Historic preservation standards protect your community’s heritage and your building’s value
Our historic buildings are a national treasure that serves as a source of education, community pride, and economic development. Cities like St, Augustine, FL and Savannah, GA derive millions of dollars in revenue each year due to the historic buildings in their downtowns and enlightened historic preservation policies.
If you are fortunate enough to own a historic building you have a financial asset that must be maintained. To benefit from its history, a historic preservation designation is needed. Any construction work done to make the property functional in the modern age has to follow national and local standards and guidelines. Compliance will ensure you receive any tax incentives on offer.
For guidance, you need to rely on a team of professionals. It may include architects, architectural historians, historians, archeologists, general contractors, project managers, and others. These professionals specialize in the preservation, rehabilitation, and restoration of historic properties.
Today we will look at the standards and guidelines you must follow when rehabilitating your historic property. But first, let’s take a look at all the categories of historic preservation construction.
Types of historic preservation construction work
There are four approaches to construction work on historic buildings. They are defined by the U.S. Secretary of the Interior’s Standards for the Treatment of Historic Properties.
- Preservation: places a high premium on preserving the historic fabric of the building through conservation, maintenance, and repair. It looks to preserve the property over time, and through successive users, and any respectful changes or alterations that have to be made.
- Rehabilitation: emphasizes the retention and repair of historic materials, but more latitude is provided for replacement. It is assumed a building may be more in worse shape before work begins.
- Restoration: focuses on keeping materials from the most historically significant time in a property’s lifespan, while permitting the removal of materials from other periods.
- Reconstruction: establishes limited opportunities to re-create a non-surviving site, landscape, building, structure, or object with all new materials. 1
Definition of Standards for Rehabilitating Historic Buildings
The following information (grey text) comes from the U.S. Secretary of the Interior’s website with minimal editing. It is by necessity legalistic so put your concentration cap on. 😉
The Standards for Rehabilitation (codified in 36 CFR 67 for use in the Federal Historic Preservation Tax Incentives program) address the most prevalent rehabilitation treatments. “Rehabilitation” is defined as “the process of returning a property to a state of utility, through repair or alteration, which makes possible an efficient contemporary use while preserving those portions and features of the property which are significant to its historic, architectural, and cultural values.”
Initially developed to determine the appropriateness of proposed work on registered properties within the Historic Preservation Fund grant-in-aid program, the Standards for Rehabilitation have been widely used over the years–particularly to determine if a rehabilitation qualifies as a Certified Rehabilitation for Federal tax purposes.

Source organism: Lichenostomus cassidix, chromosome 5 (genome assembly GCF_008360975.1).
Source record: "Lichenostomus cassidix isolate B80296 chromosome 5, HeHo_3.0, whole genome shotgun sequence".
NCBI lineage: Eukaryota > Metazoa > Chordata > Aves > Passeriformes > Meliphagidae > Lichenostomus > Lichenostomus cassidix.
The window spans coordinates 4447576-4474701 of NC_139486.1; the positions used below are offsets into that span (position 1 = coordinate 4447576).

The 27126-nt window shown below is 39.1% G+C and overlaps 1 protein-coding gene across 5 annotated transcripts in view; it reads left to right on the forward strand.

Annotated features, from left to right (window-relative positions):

Also, the Standards have guided Federal agencies in carrying out their historic preservation responsibilities for properties in Federal ownership or control; and State and local officials in reviewing both Federal and nonfederal rehabilitation proposals. They have also been adopted by historic district and planning commissions across the country.
The Standards pertain to historic buildings of all materials, construction types, sizes, and occupancy and encompass the exterior and interior of the buildings. They also encompass related landscape features and the building’s site and environment, as well as attached, adjacent, or related new construction. To be certified for Federal tax purposes, a rehabilitation project must be determined to be consistent with the historic character of the structure(s), and where applicable, the district in which it is located.
When at least some repair or alteration of the historic building will be needed to provide for an efficient contemporary use; the repairs and alterations must not damage or destroy materials, features or finishes that are important in defining the building’s historic character. The Standards take into consideration economic and technical feasibility.
The following apply to rehabilitation projects:
- A property will be used for its historic purpose or be placed in a new use that requires minimal change to the defining characteristics of the building and its site and environment.
- The historic character of a property will be retained and preserved. The removal of historic materials or alteration of features and spaces that characterize a property will be avoided.
- Each property will be recognized as a physical record of its time, place, and use. Changes that create a false sense of historical development, such as adding conjectural features or architectural elements from other buildings, will not be undertaken.
- Most properties change over time; those changes that have acquired historic significance in their own right will be retained and preserved.
- Distinctive features, finishes, and construction techniques or examples of craftsmanship that characterize a property will be preserved.